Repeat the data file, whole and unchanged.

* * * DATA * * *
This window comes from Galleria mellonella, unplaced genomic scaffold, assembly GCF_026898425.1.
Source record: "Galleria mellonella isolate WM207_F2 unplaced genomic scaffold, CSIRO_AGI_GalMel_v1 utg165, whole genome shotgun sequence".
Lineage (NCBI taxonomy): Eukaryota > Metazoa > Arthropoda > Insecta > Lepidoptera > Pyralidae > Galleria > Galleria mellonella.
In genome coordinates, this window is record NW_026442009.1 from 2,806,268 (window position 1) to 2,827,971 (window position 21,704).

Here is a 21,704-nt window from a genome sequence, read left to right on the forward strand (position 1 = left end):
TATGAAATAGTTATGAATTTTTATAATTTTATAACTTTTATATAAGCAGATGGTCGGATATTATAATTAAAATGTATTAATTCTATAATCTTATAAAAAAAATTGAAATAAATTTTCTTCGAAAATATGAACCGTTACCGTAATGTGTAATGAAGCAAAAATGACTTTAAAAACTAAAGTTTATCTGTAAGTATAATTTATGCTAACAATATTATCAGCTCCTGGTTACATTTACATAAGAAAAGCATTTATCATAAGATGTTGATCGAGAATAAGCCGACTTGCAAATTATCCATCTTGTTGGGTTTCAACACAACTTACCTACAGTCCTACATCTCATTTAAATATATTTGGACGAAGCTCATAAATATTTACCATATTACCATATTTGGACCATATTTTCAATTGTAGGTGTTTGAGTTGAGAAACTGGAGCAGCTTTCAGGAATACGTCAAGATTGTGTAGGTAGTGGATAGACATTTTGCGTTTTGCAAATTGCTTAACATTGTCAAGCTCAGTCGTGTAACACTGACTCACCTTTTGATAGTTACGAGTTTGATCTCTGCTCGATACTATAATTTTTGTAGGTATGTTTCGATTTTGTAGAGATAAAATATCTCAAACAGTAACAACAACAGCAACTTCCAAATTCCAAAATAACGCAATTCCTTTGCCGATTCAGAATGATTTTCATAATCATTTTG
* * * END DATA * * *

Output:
This window comes from Galleria mellonella, unplaced genomic scaffold, assembly GCF_026898425.1.
Source record: "Galleria mellonella isolate WM207_F2 unplaced genomic scaffold, CSIRO_AGI_GalMel_v1 utg165, whole genome shotgun sequence".
Lineage (NCBI taxonomy): Eukaryota > Metazoa > Arthropoda > Insecta > Lepidoptera > Pyralidae > Galleria > Galleria mellonella.
In genome coordinates, this window is record NW_026442009.1 from 2,806,268 (window position 1) to 2,827,971 (window position 21,704).

Here is a 21,704-nt window from a genome sequence, read left to right on the forward strand (position 1 = left end):
TATGAAATAGTTATGAATTTTTATAATTTTATAACTTTTATATAAGCAGATGGTCGGATATTATAATTAAAATGTATTAATTCTATAATCTTATAAAAAAAATTGAAATAAATTTTCTTCGAAAATATGAACCGTTACCGTAATGTGTAATGAAGCAAAAATGACTTTAAAAACTAAAGTTTATCTGTAAGTATAATTTATGCTAACAATATTATCAGCTCCTGGTTACATTTACATAAGAAAAGCATTTATCATAAGATGTTGATCGAGAATAAGCCGACTTGCAAATTATCCATCTTGTTGGGTTTCAACACAACTTACCTACAGTCCTACATCTCATTTAAATATATTTGGACGAAGCTCATAAATATTTACCATATTACCATATTTGGACCATATTTTCAATTGTAGGTGTTTGAGTTGAGAAACTGGAGCAGCTTTCAGGAATACGTCAAGATTGTGTAGGTAGTGGATAGACATTTTGCGTTTTGCAAATTGCTTAACATTGTCAAGCTCAGTCGTGTAACACTGACTCACCTTTTGATAGTTACGAGTTTGATCTCTGCTCGATACTATAATTTTTGTAGGTATGTTTCGATTTTGTAGAGATAAAATATCTCAAACAGTAACAACAACAGCAACTTCCAAATTCCAAAATAACGCAATTCCTTTGCCGATTCAGAATGATTTTCATAATCATTTTG